Yesterday was officially recorded as the hottest day ever on Earth
| Last updated
Yesterday was officially recorded as the hottest day ever on Earth, breaking a record set just one day before.
Data from the US National Centers for Environmental Prediction initially confirmed that Monday 3 July was the warmest day on record globally, with the average global air temperature reaching 17.01°C - surpassing the record of 16.92°C set in August 2016.
However, that new record didn’t last long before it was broken...
On Tuesday, the average temperature hit a staggering 17.18°C.
Until this week, the hottest day on record was in 2016, which was when we had the last El Niño global weather event - which usually leads to increased flooding in regions of the US, South America, the Horn of Africa and central Asia, along with severe heatwaves and droughts in the likes of Australia, Indonesia, South Asia and Central America.
But yesterday, the World Meteorological Organization (WMO) - the UN’s weather body - confirmed El Niño had returned.
“The onset of El Niño will greatly increase the likelihood of breaking temperature records and triggering more extreme heat in many parts of the world and in the ocean,” said WMO Secretary-General Prof. Petteri Taalas in a press release.
“The declaration of an El Niño by WMO is the signal to governments around the world to mobilize preparations to limit the impacts on our health, our ecosystems and our economies.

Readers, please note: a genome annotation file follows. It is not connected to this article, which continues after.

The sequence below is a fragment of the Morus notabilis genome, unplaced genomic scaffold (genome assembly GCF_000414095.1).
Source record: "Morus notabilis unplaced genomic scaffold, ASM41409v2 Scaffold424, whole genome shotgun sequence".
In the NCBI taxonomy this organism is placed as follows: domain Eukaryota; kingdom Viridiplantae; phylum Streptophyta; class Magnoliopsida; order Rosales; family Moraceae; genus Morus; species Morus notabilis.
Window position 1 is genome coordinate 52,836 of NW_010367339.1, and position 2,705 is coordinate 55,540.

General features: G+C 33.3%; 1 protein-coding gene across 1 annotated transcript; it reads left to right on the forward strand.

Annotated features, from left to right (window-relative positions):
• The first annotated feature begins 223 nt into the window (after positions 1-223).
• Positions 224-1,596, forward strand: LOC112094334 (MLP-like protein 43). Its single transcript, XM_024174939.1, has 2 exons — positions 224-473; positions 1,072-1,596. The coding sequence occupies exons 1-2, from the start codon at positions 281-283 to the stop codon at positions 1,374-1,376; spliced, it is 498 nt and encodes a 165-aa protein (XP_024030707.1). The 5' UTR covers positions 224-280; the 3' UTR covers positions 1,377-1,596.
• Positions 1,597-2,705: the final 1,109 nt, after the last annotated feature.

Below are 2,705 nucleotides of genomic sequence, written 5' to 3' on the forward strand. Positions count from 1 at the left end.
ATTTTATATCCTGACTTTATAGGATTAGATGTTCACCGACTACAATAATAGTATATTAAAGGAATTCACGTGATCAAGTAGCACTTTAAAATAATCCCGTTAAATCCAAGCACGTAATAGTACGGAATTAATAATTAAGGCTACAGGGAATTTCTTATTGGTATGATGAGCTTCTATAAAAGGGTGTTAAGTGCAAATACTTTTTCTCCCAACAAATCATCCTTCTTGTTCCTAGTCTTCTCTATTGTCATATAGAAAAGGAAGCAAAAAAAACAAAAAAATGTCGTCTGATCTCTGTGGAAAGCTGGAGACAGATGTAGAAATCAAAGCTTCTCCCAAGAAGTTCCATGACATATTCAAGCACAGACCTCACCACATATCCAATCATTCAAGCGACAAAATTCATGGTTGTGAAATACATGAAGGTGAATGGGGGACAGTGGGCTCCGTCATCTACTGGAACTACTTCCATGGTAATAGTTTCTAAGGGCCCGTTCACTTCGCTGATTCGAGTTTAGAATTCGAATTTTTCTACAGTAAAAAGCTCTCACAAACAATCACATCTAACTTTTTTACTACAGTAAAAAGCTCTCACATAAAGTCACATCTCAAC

“Early warnings and anticipatory action of extreme weather events associated with this major climate phenomenon are vital to save lives and livelihoods.”
According to the WMO, El Niño occurs on average every two to seven years, with episodes typically lasting between nine and 12 months.
“It is a naturally occurring climate pattern associated with warming of the ocean surface temperatures in the central and eastern tropical Pacific Ocean,” the body explained.
“But it takes place in the context of a climate changed by human activities.”
Dr Paulo Ceppi, a lecturer in climate science at the Grantham Institute, Imperial College London, pointed out to the Guardian that as El Niño hasn’t peaked yet, and ‘summer is still in full swing’ in the northern hemisphere, it wouldn’t be surprising ‘if the record were broken again in coming days or weeks’.
Dr Karsten Haustein, a research fellow in atmospheric radiation at Leipzig University, also told the outlet: “The coming days will probably see a small downturn, but since the annual global temperature maximum is at the end of July, more days are likely to be warmer than yesterday (given that El Niño is now pretty much in full swing) …
“Chances are that the month of July will be the warmest ever, and with it the hottest month ever … ‘ever’ meaning since the Eemian, which is indeed some 120,000 years ago.”